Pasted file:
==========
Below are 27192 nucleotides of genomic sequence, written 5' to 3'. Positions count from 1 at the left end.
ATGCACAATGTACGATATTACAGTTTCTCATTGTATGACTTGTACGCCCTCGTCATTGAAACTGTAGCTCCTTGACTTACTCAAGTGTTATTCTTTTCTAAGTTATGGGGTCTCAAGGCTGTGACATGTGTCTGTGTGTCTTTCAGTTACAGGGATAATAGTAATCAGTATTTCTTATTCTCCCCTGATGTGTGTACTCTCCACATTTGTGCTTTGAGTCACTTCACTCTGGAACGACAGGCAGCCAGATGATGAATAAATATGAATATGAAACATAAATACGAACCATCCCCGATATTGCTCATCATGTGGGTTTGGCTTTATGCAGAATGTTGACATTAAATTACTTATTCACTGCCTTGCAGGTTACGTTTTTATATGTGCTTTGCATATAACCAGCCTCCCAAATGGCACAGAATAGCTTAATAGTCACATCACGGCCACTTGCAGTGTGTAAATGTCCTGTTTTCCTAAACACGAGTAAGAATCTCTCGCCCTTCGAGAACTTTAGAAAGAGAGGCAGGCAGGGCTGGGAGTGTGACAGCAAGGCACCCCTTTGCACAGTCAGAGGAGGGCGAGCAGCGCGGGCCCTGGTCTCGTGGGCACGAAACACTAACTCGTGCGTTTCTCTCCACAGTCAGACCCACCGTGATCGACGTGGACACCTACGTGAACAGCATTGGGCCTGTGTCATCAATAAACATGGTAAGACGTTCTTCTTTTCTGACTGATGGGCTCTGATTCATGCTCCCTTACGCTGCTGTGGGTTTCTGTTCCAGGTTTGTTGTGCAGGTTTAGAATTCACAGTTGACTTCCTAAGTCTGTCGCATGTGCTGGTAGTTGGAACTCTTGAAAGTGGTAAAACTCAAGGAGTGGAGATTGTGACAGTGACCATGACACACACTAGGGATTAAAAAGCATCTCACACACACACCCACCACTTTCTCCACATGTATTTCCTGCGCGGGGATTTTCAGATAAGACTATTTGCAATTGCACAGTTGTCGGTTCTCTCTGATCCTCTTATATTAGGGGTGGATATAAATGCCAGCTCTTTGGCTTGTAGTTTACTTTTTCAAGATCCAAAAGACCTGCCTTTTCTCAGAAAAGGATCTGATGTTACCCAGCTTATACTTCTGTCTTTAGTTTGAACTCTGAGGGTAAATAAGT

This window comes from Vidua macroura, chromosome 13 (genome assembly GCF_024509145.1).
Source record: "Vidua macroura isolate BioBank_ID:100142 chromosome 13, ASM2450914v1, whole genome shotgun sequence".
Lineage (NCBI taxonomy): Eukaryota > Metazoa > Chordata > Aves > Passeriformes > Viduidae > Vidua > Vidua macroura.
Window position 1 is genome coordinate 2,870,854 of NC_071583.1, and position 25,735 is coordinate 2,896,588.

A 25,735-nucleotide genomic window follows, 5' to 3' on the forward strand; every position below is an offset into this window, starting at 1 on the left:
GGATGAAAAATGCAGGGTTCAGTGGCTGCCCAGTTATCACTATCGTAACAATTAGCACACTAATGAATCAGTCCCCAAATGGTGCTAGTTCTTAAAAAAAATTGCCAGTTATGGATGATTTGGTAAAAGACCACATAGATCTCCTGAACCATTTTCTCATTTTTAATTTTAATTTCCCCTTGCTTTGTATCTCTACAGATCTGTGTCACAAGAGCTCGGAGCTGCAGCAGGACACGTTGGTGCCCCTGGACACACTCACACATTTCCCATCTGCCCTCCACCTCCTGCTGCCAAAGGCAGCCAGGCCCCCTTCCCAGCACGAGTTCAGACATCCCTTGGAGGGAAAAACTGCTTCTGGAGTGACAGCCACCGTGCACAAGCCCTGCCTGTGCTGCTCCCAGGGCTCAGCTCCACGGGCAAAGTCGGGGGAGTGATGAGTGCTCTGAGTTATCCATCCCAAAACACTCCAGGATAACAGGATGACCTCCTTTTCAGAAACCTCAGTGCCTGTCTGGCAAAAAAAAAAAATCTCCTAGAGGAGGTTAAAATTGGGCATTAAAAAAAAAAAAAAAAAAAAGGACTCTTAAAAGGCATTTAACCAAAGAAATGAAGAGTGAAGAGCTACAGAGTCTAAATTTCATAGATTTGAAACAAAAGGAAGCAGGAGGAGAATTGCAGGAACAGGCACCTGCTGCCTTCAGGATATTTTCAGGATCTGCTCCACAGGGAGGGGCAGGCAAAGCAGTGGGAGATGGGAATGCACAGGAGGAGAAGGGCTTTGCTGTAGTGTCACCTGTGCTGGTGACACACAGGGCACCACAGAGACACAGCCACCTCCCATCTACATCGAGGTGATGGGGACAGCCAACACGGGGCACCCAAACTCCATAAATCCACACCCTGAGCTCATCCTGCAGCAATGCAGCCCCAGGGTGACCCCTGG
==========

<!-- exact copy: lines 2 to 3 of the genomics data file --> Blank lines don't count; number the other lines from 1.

ATGCACAATGTACGATATTACAGTTTCTCATTGTATGACTTGTACGCCCTCGTCATTGAAACTGTAGCTCCTTGACTTACTCAAGTGTTATTCTTTTCTAAGTTATGGGGTCTCAAGGCTGTGACATGTGTCTGTGTGTCTTTCAGTTACAGGGATAATAGTAATCAGTATTTCTTATTCTCCCCTGATGTGTGTACTCTCCACATTTGTGCTTTGAGTCACTTCACTCTGGAACGACAGGCAGCCAGATGATGAATAAATATGAATATGAAACATAAATACGAACCATCCCCGATATTGCTCATCATGTGGGTTTGGCTTTATGCAGAATGTTGACATTAAATTACTTATTCACTGCCTTGCAGGTTACGTTTTTATATGTGCTTTGCATATAACCAGCCTCCCAAATGGCACAGAATAGCTTAATAGTCACATCACGGCCACTTGCAGTGTGTAAATGTCCTGTTTTCCTAAACACGAGTAAGAATCTCTCGCCCTTCGAGAACTTTAGAAAGAGAGGCAGGCAGGGCTGGGAGTGTGACAGCAAGGCACCCCTTTGCACAGTCAGAGGAGGGCGAGCAGCGCGGGCCCTGGTCTCGTGGGCACGAAACACTAACTCGTGCGTTTCTCTCCACAGTCAGACCCACCGTGATCGACGTGGACACCTACGTGAACAGCATTGGGCCTGTGTCATCAATAAACATGGTAAGACGTTCTTCTTTTCTGACTGATGGGCTCTGATTCATGCTCCCTTACGCTGCTGTGGGTTTCTGTTCCAGGTTTGTTGTGCAGGTTTAGAATTCACAGTTGACTTCCTAAGTCTGTCGCATGTGCTGGTAGTTGGAACTCTTGAAAGTGGTAAAACTCAAGGAGTGGAGATTGTGACAGTGACCATGACACACACTAGGGATTAAAAAGCATCTCACACACACACCCACCACTTTCTCCACATGTATTTCCTGCGCGGGGATTTTCAGATAAGACTATTTGCAATTGCACAGTTGTCGGTTCTCTCTGATCCTCTTATATTAGGGGTGGATATAAATGCCAGCTCTTTGGCTTGTAGTTTACTTTTTCAAGATCCAAAAGACCTGCCTTTTCTCAGAAAAGGATCTGATGTTACCCAGCTTATACTTCTGTCTTTAGTTTGAACTCTGAGGGTAAATAAGT

This window comes from Vidua macroura, chromosome 13 (genome assembly GCF_024509145.1).